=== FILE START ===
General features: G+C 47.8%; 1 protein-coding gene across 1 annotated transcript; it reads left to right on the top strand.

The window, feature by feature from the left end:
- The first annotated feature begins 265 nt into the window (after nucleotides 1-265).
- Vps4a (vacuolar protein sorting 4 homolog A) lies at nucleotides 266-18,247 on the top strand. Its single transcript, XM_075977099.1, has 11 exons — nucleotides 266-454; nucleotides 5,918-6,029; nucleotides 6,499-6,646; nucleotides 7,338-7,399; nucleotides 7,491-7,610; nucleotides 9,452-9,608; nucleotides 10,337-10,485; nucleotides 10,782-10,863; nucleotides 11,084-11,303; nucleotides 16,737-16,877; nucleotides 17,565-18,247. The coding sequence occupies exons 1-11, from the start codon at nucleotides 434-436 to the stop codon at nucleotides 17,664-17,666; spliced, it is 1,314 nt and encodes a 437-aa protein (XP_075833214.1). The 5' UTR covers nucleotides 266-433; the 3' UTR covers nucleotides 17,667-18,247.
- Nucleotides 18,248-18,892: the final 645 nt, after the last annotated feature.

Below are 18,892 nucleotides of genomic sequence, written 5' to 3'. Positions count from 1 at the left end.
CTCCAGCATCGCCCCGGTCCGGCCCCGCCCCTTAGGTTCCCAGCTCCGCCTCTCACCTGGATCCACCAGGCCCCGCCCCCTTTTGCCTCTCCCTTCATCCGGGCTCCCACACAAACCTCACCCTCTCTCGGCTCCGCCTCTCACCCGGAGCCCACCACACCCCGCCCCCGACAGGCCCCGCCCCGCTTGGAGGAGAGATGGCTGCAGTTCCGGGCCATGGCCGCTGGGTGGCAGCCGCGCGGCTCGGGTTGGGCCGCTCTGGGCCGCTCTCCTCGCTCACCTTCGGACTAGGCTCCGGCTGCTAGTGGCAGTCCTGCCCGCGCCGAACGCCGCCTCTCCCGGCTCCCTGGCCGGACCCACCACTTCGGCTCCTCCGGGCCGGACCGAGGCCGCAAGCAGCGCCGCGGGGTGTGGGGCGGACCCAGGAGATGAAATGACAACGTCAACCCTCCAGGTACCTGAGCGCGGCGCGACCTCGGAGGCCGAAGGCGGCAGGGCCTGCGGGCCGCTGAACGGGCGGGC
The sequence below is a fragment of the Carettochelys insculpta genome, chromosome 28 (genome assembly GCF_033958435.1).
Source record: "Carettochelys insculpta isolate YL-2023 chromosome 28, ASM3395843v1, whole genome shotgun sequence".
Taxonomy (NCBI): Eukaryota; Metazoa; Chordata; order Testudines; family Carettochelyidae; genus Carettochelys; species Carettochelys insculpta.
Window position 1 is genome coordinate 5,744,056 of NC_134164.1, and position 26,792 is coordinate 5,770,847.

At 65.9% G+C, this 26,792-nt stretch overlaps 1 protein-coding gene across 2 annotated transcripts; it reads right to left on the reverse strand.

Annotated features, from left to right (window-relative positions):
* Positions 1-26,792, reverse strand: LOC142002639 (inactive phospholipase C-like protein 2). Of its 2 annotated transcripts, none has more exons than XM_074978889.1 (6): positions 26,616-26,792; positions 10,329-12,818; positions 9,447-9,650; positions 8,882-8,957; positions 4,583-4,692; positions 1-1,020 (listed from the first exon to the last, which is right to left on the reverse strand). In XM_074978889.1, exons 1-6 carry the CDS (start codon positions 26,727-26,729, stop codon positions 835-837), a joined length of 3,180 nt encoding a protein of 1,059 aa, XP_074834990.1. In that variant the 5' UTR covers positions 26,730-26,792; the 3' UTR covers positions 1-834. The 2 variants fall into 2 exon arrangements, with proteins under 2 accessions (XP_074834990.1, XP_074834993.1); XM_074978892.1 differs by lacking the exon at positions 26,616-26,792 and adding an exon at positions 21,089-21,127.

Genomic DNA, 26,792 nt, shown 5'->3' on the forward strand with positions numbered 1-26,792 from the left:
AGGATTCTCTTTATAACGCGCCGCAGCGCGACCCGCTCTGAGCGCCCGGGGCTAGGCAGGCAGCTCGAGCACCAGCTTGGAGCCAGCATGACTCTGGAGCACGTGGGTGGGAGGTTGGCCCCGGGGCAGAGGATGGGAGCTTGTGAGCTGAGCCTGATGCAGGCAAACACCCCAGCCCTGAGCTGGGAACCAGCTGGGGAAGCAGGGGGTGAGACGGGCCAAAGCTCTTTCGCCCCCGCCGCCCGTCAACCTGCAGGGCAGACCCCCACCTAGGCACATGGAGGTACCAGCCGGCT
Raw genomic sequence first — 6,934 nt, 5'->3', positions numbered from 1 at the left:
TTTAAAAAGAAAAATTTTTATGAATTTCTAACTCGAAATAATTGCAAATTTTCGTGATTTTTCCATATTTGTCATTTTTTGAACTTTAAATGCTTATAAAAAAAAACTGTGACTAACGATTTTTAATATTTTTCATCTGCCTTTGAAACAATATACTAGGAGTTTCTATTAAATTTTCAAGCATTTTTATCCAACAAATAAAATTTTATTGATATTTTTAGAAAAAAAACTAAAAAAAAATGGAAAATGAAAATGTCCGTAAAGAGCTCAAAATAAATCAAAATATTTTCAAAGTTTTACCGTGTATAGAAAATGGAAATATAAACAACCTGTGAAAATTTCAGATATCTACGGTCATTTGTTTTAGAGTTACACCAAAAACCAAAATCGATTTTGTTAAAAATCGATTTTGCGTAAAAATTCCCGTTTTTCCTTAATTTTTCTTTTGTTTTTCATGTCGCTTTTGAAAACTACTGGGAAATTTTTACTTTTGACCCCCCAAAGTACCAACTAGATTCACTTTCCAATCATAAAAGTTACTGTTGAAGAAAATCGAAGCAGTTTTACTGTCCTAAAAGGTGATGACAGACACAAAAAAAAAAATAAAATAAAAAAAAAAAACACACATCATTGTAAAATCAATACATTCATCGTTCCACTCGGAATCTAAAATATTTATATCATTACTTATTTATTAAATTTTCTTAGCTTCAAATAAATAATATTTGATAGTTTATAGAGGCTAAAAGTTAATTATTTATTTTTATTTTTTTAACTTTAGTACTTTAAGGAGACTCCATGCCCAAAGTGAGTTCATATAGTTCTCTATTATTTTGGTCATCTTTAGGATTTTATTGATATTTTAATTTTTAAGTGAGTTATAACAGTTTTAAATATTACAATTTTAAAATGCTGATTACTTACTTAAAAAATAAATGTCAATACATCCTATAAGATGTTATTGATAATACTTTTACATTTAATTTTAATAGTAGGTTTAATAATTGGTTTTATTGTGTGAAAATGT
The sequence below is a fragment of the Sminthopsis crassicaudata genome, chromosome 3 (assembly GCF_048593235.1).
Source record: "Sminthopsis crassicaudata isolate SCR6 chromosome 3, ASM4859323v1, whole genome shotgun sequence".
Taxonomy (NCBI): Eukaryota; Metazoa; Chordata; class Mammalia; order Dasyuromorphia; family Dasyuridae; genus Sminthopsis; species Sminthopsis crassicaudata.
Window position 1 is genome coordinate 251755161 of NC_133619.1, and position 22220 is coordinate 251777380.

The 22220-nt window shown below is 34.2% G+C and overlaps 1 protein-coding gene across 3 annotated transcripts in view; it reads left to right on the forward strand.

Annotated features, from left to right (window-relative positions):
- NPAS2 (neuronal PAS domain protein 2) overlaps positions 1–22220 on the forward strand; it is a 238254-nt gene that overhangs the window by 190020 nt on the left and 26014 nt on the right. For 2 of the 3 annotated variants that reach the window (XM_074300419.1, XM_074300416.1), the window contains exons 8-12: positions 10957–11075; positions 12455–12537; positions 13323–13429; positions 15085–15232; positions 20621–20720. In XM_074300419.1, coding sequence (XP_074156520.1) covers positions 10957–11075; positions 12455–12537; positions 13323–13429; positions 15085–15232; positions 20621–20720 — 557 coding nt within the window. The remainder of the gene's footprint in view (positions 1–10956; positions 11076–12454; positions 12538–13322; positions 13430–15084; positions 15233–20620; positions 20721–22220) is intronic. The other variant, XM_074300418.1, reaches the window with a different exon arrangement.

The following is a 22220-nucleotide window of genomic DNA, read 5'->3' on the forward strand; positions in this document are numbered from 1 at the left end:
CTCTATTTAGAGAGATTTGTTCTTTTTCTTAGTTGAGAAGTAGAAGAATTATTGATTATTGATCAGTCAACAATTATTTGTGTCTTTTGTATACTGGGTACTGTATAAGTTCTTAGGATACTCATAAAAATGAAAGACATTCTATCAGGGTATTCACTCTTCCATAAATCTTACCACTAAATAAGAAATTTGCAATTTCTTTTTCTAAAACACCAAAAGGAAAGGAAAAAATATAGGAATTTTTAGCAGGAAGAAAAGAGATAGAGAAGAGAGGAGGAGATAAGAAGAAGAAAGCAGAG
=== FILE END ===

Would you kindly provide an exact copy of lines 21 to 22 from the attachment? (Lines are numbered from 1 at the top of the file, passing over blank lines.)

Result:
Taxonomy (NCBI): Eukaryota; Metazoa; Chordata; class Mammalia; order Dasyuromorphia; family Dasyuridae; genus Sminthopsis; species Sminthopsis crassicaudata.
Window position 1 is genome coordinate 251755161 of NC_133619.1, and position 22220 is coordinate 251777380.